Your Brand Is Your Culture – How That Impacts Content Marketing
Your company culture forms the basis of everything you do. No matter how much time or how many resources you plow into marketing, if your audience and customers don’t align with your key values, your success will be limited.
Company culture and brand are now merging and some experts already consider them to be synonymous. To put it another way, your branding and content marketing strategy can’t be separated from your company culture as a whole.
It’s always a good time to review the trends we’ve seen in company culture and some predicted shifts as we move into the future. For your business to enjoy growth and success in the coming years, it’s well worth considering how these shifts align with your own company culture, and how they may affect your content marketing strategy and results in the future.
- Company culture is more important than ever before when it comes to attracting and retaining talent.
- Employees who align with your corporate culture are more likely to be engaged at work and act as brand advocates.
- A diverse workforce has the potential for greater creativity and stronger connections to your audience than a workforce that isn’t inclusive.
1. Trust and Transparency
Employees who work in a trust-based company culture are 8x more likely to say they’re proud to share where they work, which helps to promote the company brand.
However, less than half of the employees surveyed for a global study say they have “a great deal of trust” in the company they work for. This lack of trust is due to unfair compensation and sparse opportunities for promotion, lack of leadership, and a work environment that’s not conducive to collaboration.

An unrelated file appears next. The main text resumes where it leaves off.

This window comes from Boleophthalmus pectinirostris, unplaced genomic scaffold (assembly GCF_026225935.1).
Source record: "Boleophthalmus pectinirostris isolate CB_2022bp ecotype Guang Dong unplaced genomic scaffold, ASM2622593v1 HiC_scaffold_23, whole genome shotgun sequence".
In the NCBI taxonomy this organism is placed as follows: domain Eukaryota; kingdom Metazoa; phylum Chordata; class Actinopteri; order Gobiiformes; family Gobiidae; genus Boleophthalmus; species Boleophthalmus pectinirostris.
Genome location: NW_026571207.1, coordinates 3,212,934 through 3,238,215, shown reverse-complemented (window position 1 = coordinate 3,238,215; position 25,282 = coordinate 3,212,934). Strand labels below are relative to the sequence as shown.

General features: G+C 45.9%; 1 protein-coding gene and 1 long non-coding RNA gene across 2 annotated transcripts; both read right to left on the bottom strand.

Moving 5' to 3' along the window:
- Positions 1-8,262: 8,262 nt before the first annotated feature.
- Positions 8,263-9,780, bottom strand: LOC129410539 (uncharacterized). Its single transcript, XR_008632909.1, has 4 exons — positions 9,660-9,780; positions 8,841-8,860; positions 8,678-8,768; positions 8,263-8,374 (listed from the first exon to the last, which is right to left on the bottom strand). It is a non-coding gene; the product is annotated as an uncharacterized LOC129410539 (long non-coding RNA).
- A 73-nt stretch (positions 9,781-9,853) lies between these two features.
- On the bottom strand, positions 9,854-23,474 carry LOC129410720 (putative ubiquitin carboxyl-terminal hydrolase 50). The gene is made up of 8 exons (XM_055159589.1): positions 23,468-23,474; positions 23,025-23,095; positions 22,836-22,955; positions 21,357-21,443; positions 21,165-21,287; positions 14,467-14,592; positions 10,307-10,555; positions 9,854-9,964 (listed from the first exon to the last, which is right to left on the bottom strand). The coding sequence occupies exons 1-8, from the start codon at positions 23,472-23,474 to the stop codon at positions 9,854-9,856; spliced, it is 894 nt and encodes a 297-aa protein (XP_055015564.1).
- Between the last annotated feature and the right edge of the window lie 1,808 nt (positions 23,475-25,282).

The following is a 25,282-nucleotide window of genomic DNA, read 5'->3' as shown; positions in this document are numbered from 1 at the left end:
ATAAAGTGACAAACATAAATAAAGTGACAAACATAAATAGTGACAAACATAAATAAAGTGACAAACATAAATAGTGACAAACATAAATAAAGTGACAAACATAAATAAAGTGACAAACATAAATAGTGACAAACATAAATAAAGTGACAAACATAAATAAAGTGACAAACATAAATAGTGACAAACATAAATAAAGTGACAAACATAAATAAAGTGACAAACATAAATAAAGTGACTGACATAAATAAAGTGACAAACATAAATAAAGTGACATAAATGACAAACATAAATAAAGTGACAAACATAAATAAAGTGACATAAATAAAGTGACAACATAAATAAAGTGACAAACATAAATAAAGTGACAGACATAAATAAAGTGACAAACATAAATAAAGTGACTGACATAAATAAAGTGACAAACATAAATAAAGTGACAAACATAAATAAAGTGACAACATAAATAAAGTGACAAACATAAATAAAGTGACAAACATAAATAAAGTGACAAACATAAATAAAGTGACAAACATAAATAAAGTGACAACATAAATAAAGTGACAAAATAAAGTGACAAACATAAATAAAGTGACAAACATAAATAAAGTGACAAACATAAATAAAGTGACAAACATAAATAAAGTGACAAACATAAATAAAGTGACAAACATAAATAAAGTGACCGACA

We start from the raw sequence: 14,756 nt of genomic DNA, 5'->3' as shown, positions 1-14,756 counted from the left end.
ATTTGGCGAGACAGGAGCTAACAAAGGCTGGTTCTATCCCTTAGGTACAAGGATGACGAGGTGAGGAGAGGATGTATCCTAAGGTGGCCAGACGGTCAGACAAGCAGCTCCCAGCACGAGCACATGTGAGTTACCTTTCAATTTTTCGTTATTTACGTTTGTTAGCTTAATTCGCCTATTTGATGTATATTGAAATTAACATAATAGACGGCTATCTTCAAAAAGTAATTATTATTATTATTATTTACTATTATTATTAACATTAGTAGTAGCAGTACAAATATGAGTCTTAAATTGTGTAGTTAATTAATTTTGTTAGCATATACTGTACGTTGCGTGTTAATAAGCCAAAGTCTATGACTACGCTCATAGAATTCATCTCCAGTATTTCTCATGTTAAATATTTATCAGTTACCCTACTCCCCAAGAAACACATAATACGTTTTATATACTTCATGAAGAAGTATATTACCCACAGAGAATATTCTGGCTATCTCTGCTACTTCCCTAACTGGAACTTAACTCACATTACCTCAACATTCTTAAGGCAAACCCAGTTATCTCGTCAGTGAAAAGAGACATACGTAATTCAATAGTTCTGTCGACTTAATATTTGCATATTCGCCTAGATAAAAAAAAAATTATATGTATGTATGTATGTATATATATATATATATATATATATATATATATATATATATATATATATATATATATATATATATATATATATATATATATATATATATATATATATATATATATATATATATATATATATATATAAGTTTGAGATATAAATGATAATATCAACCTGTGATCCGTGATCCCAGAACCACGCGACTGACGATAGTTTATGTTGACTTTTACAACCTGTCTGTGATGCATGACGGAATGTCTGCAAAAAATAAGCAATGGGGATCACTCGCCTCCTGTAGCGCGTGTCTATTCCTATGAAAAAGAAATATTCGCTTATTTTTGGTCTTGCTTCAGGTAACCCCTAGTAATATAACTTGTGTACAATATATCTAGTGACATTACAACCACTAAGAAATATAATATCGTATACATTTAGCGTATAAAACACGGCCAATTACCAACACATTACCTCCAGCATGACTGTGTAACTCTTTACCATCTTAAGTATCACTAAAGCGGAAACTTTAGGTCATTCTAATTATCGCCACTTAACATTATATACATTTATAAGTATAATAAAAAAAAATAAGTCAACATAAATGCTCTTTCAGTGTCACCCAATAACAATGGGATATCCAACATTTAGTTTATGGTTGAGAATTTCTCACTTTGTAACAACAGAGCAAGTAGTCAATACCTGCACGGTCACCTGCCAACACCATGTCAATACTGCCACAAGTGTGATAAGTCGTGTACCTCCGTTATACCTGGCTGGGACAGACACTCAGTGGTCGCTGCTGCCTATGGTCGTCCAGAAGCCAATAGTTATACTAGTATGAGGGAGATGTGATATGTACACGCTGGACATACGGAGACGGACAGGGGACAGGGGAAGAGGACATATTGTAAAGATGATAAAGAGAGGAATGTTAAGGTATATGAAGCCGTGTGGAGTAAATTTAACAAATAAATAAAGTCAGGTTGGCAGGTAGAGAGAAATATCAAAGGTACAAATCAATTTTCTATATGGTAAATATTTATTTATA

For brands to succeed in the new era of influencer marketing, where their advocates are their own employees rather than celebrities and social media personalities, it’s vital to build this culture of trust.
Research into the Fortune100 Best Companies to Work For list found that companies ranking highly for trust shared many of the same practices for improving communication and increasing transparency:
- Important information is made available and is easily accessible to all employees
- Leaders and managers are approachable and available for feedback
- Employees are actively asked for their opinions and ideas relating to the running of the business.
Transparency is essential for building great employee relationships. This is critical for your brand as it is your employees who can produce honest, authentic content on your behalf. This authentic content is also more valued by your audience. Consumers have, quite frankly, had enough of being advertised at – whether this is in the form of traditional advertising, or more subtly through content marketing.
86% of Americans say that they value transparency from businesses more than ever before, and 73% are willing to pay more for products that guarantee transparency.
2. HR and Marketing Merging Roles
As trust and transparency continue to be some of the most important considerations for both your employees and your customers when they think about your brand, the roles of your HR and marketing department will start to blend and overlap.